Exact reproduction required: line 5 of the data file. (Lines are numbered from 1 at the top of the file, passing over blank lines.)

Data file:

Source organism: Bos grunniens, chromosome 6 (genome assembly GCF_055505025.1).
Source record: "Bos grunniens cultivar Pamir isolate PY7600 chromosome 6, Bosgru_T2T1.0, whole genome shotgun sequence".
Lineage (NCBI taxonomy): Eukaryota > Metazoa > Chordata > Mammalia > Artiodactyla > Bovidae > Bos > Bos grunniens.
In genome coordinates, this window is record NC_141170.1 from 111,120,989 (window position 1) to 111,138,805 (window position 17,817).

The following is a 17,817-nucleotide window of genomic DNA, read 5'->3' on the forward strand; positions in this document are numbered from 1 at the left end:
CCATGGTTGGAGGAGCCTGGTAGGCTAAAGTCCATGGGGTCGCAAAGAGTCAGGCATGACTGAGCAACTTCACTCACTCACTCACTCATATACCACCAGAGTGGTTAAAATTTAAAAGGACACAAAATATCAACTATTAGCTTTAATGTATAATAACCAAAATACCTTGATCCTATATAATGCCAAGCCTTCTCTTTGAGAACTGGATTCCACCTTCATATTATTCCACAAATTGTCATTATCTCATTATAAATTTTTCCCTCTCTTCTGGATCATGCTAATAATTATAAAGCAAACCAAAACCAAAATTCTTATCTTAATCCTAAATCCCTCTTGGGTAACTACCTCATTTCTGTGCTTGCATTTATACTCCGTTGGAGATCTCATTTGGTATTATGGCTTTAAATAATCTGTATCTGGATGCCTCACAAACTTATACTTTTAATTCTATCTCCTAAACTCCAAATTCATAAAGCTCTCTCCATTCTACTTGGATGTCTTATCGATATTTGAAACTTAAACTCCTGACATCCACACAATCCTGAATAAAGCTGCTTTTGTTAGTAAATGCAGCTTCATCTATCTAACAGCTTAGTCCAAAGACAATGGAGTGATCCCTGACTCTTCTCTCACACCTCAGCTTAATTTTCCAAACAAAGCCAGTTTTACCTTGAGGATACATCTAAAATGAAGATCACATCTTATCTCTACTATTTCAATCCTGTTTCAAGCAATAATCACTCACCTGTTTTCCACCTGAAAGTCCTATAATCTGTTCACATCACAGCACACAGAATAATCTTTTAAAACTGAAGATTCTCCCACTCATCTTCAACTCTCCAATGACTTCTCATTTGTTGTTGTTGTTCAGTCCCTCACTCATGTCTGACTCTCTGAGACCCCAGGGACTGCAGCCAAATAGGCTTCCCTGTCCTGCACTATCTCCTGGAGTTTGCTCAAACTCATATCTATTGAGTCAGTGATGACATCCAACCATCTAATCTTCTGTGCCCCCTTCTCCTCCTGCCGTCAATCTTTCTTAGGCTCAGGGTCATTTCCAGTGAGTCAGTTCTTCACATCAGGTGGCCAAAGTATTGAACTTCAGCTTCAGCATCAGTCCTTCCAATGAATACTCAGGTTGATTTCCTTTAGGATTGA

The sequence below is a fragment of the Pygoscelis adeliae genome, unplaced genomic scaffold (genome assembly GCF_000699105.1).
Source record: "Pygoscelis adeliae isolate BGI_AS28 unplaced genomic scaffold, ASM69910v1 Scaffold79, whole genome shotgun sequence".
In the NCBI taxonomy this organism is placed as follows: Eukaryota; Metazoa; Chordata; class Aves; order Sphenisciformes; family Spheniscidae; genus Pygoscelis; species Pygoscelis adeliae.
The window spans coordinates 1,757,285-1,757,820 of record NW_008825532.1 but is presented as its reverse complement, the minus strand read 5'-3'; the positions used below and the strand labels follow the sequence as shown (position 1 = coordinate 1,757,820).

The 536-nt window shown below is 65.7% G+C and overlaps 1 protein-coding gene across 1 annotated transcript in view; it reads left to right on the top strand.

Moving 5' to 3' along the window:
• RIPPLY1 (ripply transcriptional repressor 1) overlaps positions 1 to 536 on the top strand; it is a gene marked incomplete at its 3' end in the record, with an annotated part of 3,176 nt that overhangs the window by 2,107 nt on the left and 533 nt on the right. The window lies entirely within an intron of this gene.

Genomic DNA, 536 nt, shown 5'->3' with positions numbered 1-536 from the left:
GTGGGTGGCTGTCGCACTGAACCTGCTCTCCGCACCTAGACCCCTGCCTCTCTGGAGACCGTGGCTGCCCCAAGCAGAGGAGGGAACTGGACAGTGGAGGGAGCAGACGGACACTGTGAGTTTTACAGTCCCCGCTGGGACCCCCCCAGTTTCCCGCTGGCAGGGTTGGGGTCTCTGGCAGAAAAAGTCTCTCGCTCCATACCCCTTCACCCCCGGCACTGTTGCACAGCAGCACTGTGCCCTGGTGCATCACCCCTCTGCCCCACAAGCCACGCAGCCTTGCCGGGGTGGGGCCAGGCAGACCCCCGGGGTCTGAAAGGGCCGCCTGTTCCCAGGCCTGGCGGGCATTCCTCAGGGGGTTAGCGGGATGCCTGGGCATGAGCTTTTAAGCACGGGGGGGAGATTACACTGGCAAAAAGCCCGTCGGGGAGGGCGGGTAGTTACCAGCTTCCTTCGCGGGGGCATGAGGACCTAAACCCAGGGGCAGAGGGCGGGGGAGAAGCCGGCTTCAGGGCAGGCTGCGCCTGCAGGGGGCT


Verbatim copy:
The following is a 17,817-nucleotide window of genomic DNA, read 5'->3' on the forward strand; positions in this document are numbered from 1 at the left end: